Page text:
By Matt Johnson
Citizens voicing opinions at a listening session in Richland Center last week by Rep. Tony Kurtz and State Senator Howard Marklein were virtually unanimous it their opinion the UW-Richland should receive help, re-investment and continue to be part of the community.
Enrollment at UW-R has fallen to under 70 students after holding a student population of more than 370 eight years ago. The UW-System has taken away from UW-R's budget as the decline occurred – no longer offering a recruiting specialist solely at UW-R and eliminating the position of the dean of the college.
The UW-System late last year asked to set up contingency plans to operate UW-Richland as a distance-learning campus with instruction coming from UW-Platteville.
Kurtz and Marklein listened to an hour of commentary that was civil, yet one-sided. Some students held signs asking for the UW-R campus to be “saved.” The event was held in the Richland Center City Council chambers.
Kathy Fry was the first speaker and in a standing-room-only crowd. Her comments spun together ideas shared by people who wish to see UW-Richland continue.
“Obviously many of us are here to speak about the closure or potential closure of the Richland campus,” Fry said.
Fry outlined reasons for falling enrollment and recruiting troubles. Fry was also keen to mention the importance UW-R has in Richland County.
“The benefits of keeping in-person instruction at UW-Richland far outweigh the costs,” Fry said. “The economic impact of the campus in our area has been calculated at over $7 million per year. Shuttering (UW-Richland) will cripple our local economy and make Richland Center a less desirable place for doctors and other professionals to locate. Local businesses will suffer.”
UW-Richland has traditionally had a strong presence of international students. Fry said that was taken away when the UW-System pulled UW-Richland's recruiting away from the college. Fry said the UW-Richland Foundation offered to pay for a recruiter for the school, but that proactive initiative was turned down by the UW-System.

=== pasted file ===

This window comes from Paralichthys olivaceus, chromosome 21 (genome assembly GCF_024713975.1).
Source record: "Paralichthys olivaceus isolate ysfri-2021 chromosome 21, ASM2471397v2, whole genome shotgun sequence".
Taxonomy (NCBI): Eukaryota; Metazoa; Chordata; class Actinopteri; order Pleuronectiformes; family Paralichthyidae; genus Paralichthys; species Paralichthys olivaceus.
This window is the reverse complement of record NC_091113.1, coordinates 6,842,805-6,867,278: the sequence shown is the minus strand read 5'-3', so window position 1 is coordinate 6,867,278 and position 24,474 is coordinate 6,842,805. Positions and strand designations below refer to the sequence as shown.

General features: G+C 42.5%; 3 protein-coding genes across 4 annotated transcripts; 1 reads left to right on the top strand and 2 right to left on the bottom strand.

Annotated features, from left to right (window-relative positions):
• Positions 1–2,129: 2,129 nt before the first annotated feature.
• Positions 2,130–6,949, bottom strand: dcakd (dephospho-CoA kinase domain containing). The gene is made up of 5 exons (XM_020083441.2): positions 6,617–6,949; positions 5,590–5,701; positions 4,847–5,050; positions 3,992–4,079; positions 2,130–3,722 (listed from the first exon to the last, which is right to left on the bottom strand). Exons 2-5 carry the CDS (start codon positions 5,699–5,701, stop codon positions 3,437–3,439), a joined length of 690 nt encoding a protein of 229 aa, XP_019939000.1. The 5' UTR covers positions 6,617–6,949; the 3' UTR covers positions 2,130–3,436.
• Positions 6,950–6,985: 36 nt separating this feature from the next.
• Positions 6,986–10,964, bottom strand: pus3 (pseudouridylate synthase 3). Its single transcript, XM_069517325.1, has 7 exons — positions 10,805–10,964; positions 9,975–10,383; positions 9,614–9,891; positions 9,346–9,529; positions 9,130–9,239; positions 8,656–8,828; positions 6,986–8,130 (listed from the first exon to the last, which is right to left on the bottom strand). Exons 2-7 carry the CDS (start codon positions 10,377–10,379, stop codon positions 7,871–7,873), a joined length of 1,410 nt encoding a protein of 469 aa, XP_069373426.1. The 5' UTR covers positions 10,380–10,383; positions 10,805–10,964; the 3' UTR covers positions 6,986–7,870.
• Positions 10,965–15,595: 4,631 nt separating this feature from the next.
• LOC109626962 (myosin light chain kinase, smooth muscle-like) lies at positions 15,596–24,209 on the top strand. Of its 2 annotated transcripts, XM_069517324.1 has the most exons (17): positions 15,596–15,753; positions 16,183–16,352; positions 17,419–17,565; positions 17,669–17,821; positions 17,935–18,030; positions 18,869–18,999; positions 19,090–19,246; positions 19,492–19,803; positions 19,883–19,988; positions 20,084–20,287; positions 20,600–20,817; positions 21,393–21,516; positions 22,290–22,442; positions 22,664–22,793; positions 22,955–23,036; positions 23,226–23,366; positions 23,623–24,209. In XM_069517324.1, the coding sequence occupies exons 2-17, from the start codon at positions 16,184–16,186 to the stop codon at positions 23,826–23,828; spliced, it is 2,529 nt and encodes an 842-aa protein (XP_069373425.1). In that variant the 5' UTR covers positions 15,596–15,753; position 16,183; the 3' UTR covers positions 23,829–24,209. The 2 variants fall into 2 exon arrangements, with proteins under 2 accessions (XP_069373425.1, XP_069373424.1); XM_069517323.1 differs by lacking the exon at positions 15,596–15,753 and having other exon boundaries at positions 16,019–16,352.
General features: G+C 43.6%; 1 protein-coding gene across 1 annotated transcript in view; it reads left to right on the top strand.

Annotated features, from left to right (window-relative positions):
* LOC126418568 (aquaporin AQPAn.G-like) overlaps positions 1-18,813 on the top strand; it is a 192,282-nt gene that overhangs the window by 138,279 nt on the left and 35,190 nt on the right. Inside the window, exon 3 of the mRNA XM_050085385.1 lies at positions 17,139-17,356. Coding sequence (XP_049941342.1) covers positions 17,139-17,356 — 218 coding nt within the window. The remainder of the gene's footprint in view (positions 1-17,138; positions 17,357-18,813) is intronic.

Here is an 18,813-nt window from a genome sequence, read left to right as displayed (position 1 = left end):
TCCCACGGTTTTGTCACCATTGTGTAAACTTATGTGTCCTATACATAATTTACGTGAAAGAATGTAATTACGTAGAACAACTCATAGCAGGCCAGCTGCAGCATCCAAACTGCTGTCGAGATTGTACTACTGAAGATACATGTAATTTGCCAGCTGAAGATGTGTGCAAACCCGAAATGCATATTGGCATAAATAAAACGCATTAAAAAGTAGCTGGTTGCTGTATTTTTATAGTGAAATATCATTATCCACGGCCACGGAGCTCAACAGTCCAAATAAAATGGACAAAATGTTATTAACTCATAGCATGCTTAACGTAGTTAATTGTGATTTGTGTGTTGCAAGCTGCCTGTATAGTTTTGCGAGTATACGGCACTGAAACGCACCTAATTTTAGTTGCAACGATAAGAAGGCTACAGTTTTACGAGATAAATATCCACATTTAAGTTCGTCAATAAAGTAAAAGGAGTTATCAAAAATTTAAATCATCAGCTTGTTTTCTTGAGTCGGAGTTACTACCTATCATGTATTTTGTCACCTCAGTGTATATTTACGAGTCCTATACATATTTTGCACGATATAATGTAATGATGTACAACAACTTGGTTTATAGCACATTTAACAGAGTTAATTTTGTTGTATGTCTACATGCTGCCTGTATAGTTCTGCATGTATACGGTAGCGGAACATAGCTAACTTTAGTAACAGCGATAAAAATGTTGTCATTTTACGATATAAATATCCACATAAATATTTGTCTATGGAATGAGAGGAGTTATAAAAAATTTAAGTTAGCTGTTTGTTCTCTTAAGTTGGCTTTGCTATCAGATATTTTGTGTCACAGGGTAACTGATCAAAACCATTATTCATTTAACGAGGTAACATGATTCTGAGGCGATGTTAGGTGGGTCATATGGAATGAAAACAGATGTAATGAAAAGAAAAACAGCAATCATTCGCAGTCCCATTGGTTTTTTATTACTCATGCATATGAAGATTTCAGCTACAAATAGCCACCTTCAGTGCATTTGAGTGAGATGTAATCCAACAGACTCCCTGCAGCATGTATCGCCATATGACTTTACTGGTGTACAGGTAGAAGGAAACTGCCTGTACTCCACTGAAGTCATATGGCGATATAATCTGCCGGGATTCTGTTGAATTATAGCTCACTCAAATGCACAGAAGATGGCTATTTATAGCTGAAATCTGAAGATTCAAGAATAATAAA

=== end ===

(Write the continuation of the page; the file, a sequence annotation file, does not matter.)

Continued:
Directly speaking to Kurtz and Marklein, Fry asked how the university could be dismantled under their watch.
“Was this due to gross mismanagement, illegal activities, or an intentional attempt to gut UW-Richland?” Fry said. “You owe it to your constituents to find the answers and give us the truth.”
Fry said that Marklein is co-chair and Kurtz a member of the legislature's joint finance committee. With the state of Wisconsin having an excess of operational funds and there being talk of refund, Fry said some of that money could be used to bolster and save UW-Richland.
Fry's speech was followed by clapping and cheers from the audience.
Further commentary from the audience intertwined more state-wide issues, such as gerrymandering, and investing in a new stadium for the Milwaukee Bucks, and put that into a perspective that voters who've had heavily altered political districts have no local politician representing their point-of-view.
Former town of Marshall clerk Don Hubbs said the state's $7 billion surplus is proof that there are resources available to reinvigorate UW-Richland. Hubbs said that the surplus could be used as part of a package to help small governments fighting operational budget shortfalls. This is a situation Richland County has been dealing with since July.
“...Out of a $7 billion surplus it seems you can't find anything our direction to help us out,” Hubbs said. “This is just so wrong for so many different reasons.”
Former State Sen. Dale Schultz posed a number of questions he has heard traveling in the greater Richland Center community. At the top of the list was: “Where and when was the consultation with the local stakeholders regarding the UW-Richland campus closure?”
Schultz also asked, “How will you use your powerful positions to prioritize funding for our campus and our community aids,which are rapidly falling behind?”
The entire listening session can be viewed online at https://www.youtube.com/watch?v=IBeIQC0HV_w
(Matt Johnson can be reached online at email@example.com)